Tong Van Le and his wife, Phan Nguyen, went through hell over Nasser Market, the Bernal Heights liquor store they once owned. After Le lost his life defending it, police say Nguyen was forced out by drug dealers who took over the store. Those responsible have yet to pay any price, and SF Weekly has learned that the Deborah Madden crime lab catastrophe is partially to blame.
Just months after Le obtained a liquor license and began running the Crescent Avenue store in 2008, he was held up and robbed at gunpoint. Le reported the incident to the cops and identified the alleged perpetrators; in September 2008, he was followed to his Novato home and fatally shot. Six people have been charged with murder and conspiracy in Marin County for killing Le to prevent him from testifying in the robbery case. They have yet to go to trial.
With her husband gone, Nguyen — who speaks very little English — became the store's sole owner. According to police, she turned the management of the store over to a man named Alaa Nasser with the understanding that he would share profits with her. But Nguyen saw none of the money. "It was almost like a takeover," SFPD Inspector David Falzon told the Bay City News.
According to the District Attorney's office, Nasser and his codefendant, Jacqueline Gutierrez, used the store as a front for drug sales. The SFPD opened an investigation, and in August, undercover officers purchased marijuana from Nasser and Gutierrez four times. The two were arrested and charged with four counts of selling marijuana, but on the morning of March 10 — the day after the Madden scandal broke — the charges against them were dismissed.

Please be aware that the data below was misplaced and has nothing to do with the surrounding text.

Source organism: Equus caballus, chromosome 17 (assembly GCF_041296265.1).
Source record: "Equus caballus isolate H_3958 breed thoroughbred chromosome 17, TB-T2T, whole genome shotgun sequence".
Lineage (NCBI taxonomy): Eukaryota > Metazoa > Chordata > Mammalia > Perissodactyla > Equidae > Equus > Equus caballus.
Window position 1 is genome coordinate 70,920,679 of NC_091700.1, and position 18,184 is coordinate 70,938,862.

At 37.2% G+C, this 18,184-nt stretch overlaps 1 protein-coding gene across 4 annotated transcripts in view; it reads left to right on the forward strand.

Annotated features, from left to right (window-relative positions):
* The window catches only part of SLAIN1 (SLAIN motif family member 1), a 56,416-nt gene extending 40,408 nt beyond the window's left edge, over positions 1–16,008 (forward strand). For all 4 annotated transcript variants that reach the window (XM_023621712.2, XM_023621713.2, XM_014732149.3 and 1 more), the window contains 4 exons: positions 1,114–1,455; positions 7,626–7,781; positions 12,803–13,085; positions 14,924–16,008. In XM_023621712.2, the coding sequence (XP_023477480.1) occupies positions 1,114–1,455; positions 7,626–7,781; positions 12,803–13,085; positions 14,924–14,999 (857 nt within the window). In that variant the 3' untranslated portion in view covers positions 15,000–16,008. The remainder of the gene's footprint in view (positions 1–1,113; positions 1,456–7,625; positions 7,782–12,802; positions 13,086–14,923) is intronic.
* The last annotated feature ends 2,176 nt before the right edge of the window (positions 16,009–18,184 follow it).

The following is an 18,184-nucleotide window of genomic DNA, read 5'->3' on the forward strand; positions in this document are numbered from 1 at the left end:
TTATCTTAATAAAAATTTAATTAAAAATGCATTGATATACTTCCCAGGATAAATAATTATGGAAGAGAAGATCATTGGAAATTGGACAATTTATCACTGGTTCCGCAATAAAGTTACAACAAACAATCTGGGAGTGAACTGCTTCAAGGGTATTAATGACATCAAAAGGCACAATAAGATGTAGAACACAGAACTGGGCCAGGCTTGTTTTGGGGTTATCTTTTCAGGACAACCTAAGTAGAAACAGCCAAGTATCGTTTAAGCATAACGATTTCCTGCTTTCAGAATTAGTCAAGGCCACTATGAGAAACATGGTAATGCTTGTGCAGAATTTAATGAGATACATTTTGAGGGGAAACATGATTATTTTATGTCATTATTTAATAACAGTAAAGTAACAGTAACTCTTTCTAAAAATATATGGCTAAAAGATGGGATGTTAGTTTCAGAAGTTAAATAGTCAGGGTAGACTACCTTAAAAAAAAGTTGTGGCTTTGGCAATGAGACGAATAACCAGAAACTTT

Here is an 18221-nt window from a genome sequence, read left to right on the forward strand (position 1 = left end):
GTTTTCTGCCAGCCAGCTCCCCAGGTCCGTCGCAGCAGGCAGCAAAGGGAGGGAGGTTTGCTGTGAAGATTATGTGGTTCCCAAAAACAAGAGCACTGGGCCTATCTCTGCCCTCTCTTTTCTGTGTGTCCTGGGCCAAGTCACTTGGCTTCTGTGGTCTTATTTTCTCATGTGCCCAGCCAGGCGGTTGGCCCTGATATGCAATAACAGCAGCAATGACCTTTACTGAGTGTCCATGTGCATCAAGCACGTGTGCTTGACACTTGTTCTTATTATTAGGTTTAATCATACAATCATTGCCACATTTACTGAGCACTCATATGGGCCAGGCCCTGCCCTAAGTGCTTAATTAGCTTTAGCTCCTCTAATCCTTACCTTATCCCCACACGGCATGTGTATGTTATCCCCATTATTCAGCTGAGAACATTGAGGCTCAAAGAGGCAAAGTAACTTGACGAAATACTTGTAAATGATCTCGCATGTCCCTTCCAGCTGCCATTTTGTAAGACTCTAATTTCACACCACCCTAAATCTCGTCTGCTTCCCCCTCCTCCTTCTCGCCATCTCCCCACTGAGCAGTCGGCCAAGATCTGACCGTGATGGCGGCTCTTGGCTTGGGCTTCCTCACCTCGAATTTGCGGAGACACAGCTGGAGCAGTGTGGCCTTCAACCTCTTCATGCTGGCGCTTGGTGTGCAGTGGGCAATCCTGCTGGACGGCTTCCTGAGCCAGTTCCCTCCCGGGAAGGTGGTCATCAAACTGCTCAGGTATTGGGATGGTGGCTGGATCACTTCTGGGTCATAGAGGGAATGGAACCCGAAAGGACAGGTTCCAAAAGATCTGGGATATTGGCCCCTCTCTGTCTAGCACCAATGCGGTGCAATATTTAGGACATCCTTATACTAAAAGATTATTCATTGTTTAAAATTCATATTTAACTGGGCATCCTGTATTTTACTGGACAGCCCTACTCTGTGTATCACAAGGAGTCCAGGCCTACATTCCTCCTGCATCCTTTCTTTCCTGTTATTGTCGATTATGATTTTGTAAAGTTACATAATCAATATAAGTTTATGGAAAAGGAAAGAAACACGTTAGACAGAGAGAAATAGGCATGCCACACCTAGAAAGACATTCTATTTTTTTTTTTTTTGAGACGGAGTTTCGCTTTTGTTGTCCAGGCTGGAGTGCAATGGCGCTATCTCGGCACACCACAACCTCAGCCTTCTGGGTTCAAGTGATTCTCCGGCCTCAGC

"The case was dismissed because the preliminary hearing couldn't go forward," D.A. spokesman Brian Buckelew says. "With the crime lab closed, there was no criminalist to testify. Nobody was there."
Buckelew says that the D.A. may still refile charges against Nasser and Gutierrez: "The case is one among many that are undergoing a secondary review for recharging once the scope of Madden's misconduct is fully identified." It could come down to officers testifying as to what the marijuana they bought looked and smelled like, he said.
In the meantime, the Bernal Heights Neighborhood Center is negotiating a purchase price for the store, hoping to convert it into a local produce market and job-training site for youth. SF Weekly was unable to locate Nguyen for an interview.